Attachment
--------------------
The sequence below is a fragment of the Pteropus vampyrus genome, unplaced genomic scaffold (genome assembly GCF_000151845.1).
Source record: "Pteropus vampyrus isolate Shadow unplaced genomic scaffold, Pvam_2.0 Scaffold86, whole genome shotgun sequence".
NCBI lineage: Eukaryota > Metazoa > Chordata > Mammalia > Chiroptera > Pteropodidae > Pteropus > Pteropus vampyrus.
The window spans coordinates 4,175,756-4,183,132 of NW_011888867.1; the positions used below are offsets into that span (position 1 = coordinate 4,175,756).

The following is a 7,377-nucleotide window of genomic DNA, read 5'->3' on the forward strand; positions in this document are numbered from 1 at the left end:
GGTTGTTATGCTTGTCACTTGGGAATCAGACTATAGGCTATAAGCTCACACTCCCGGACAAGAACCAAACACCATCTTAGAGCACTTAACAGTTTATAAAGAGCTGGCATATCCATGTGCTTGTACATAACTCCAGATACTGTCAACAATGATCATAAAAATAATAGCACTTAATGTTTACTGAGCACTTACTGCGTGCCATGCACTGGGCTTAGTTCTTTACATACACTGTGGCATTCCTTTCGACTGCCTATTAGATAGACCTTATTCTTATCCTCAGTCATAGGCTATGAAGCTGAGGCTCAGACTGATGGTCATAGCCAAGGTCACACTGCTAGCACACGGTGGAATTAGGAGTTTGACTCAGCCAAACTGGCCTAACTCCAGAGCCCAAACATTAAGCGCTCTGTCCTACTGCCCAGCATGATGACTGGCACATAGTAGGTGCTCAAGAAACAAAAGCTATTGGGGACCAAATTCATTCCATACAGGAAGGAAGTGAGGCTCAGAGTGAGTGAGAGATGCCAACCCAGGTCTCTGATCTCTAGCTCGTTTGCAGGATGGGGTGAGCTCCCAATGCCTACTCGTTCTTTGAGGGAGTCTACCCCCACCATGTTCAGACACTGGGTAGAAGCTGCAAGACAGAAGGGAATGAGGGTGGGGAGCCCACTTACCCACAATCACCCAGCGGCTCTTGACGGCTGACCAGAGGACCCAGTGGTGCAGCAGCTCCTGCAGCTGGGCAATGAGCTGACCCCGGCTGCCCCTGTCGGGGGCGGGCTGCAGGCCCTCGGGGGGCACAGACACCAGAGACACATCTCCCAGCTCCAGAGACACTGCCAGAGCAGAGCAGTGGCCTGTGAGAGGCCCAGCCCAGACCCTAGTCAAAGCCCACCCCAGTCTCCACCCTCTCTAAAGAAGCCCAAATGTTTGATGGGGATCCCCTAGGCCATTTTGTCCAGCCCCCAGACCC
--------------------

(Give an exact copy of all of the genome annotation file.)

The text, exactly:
The sequence below is a fragment of the Pteropus vampyrus genome, unplaced genomic scaffold (genome assembly GCF_000151845.1).
Source record: "Pteropus vampyrus isolate Shadow unplaced genomic scaffold, Pvam_2.0 Scaffold86, whole genome shotgun sequence".
NCBI lineage: Eukaryota > Metazoa > Chordata > Mammalia > Chiroptera > Pteropodidae > Pteropus > Pteropus vampyrus.
The window spans coordinates 4,175,756-4,183,132 of NW_011888867.1; the positions used below are offsets into that span (position 1 = coordinate 4,175,756).

The following is a 7,377-nucleotide window of genomic DNA, read 5'->3' on the forward strand; positions in this document are numbered from 1 at the left end:
GGTTGTTATGCTTGTCACTTGGGAATCAGACTATAGGCTATAAGCTCACACTCCCGGACAAGAACCAAACACCATCTTAGAGCACTTAACAGTTTATAAAGAGCTGGCATATCCATGTGCTTGTACATAACTCCAGATACTGTCAACAATGATCATAAAAATAATAGCACTTAATGTTTACTGAGCACTTACTGCGTGCCATGCACTGGGCTTAGTTCTTTACATACACTGTGGCATTCCTTTCGACTGCCTATTAGATAGACCTTATTCTTATCCTCAGTCATAGGCTATGAAGCTGAGGCTCAGACTGATGGTCATAGCCAAGGTCACACTGCTAGCACACGGTGGAATTAGGAGTTTGACTCAGCCAAACTGGCCTAACTCCAGAGCCCAAACATTAAGCGCTCTGTCCTACTGCCCAGCATGATGACTGGCACATAGTAGGTGCTCAAGAAACAAAAGCTATTGGGGACCAAATTCATTCCATACAGGAAGGAAGTGAGGCTCAGAGTGAGTGAGAGATGCCAACCCAGGTCTCTGATCTCTAGCTCGTTTGCAGGATGGGGTGAGCTCCCAATGCCTACTCGTTCTTTGAGGGAGTCTACCCCCACCATGTTCAGACACTGGGTAGAAGCTGCAAGACAGAAGGGAATGAGGGTGGGGAGCCCACTTACCCACAATCACCCAGCGGCTCTTGACGGCTGACCAGAGGACCCAGTGGTGCAGCAGCTCCTGCAGCTGGGCAATGAGCTGACCCCGGCTGCCCCTGTCGGGGGCGGGCTGCAGGCCCTCGGGGGGCACAGACACCAGAGACACATCTCCCAGCTCCAGAGACACTGCCAGAGCAGAGCAGTGGCCTGTGAGAGGCCCAGCCCAGACCCTAGTCAAAGCCCACCCCAGTCTCCACCCTCTCTAAAGAAGCCCAAATGTTTGATGGGGATCCCCTAGGCCATTTTGTCCAGCCCCCAGACCC